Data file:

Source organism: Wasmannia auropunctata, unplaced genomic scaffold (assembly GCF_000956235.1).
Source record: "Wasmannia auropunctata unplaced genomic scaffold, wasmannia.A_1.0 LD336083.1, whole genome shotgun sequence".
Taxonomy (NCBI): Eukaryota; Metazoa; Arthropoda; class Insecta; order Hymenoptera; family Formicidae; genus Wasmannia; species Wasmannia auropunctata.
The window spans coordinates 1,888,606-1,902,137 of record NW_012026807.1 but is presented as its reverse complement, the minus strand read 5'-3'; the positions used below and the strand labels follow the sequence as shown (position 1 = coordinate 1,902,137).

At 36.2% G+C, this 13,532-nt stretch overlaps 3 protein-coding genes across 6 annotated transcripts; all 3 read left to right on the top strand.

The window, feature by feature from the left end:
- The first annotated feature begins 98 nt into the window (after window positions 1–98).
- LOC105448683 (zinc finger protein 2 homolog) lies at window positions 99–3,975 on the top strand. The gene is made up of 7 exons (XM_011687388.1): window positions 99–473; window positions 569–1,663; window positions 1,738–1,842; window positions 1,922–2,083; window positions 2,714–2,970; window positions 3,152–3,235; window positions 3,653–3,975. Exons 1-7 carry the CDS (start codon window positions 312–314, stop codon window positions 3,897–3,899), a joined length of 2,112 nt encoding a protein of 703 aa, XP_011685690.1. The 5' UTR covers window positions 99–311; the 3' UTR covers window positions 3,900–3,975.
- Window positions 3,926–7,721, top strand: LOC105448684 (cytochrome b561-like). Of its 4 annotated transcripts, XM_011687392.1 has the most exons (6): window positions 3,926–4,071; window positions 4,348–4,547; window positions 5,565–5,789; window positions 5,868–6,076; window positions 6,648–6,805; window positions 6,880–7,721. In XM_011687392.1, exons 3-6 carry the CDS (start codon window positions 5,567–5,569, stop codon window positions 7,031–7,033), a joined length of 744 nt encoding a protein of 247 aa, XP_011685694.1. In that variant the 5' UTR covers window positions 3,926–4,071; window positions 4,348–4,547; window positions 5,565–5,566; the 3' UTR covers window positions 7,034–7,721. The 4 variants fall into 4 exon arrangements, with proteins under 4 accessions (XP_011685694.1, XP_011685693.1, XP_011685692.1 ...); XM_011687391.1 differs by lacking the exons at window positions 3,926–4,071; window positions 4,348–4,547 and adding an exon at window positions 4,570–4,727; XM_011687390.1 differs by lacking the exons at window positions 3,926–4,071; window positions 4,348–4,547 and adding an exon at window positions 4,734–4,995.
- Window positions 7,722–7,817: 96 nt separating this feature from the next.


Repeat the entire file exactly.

Source organism: Wasmannia auropunctata, unplaced genomic scaffold (assembly GCF_000956235.1).
Source record: "Wasmannia auropunctata unplaced genomic scaffold, wasmannia.A_1.0 LD336083.1, whole genome shotgun sequence".
Taxonomy (NCBI): Eukaryota; Metazoa; Arthropoda; class Insecta; order Hymenoptera; family Formicidae; genus Wasmannia; species Wasmannia auropunctata.
The window spans coordinates 1,888,606-1,902,137 of record NW_012026807.1 but is presented as its reverse complement, the minus strand read 5'-3'; the positions used below and the strand labels follow the sequence as shown (position 1 = coordinate 1,902,137).

At 36.2% G+C, this 13,532-nt stretch overlaps 3 protein-coding genes across 6 annotated transcripts; all 3 read left to right on the top strand.

The window, feature by feature from the left end:
- The first annotated feature begins 98 nt into the window (after window positions 1–98).
- LOC105448683 (zinc finger protein 2 homolog) lies at window positions 99–3,975 on the top strand. The gene is made up of 7 exons (XM_011687388.1): window positions 99–473; window positions 569–1,663; window positions 1,738–1,842; window positions 1,922–2,083; window positions 2,714–2,970; window positions 3,152–3,235; window positions 3,653–3,975. Exons 1-7 carry the CDS (start codon window positions 312–314, stop codon window positions 3,897–3,899), a joined length of 2,112 nt encoding a protein of 703 aa, XP_011685690.1. The 5' UTR covers window positions 99–311; the 3' UTR covers window positions 3,900–3,975.
- Window positions 3,926–7,721, top strand: LOC105448684 (cytochrome b561-like). Of its 4 annotated transcripts, XM_011687392.1 has the most exons (6): window positions 3,926–4,071; window positions 4,348–4,547; window positions 5,565–5,789; window positions 5,868–6,076; window positions 6,648–6,805; window positions 6,880–7,721. In XM_011687392.1, exons 3-6 carry the CDS (start codon window positions 5,567–5,569, stop codon window positions 7,031–7,033), a joined length of 744 nt encoding a protein of 247 aa, XP_011685694.1. In that variant the 5' UTR covers window positions 3,926–4,071; window positions 4,348–4,547; window positions 5,565–5,566; the 3' UTR covers window positions 7,034–7,721. The 4 variants fall into 4 exon arrangements, with proteins under 4 accessions (XP_011685694.1, XP_011685693.1, XP_011685692.1 ...); XM_011687391.1 differs by lacking the exons at window positions 3,926–4,071; window positions 4,348–4,547 and adding an exon at window positions 4,570–4,727; XM_011687390.1 differs by lacking the exons at window positions 3,926–4,071; window positions 4,348–4,547 and adding an exon at window positions 4,734–4,995.
- Window positions 7,722–7,817: 96 nt separating this feature from the next.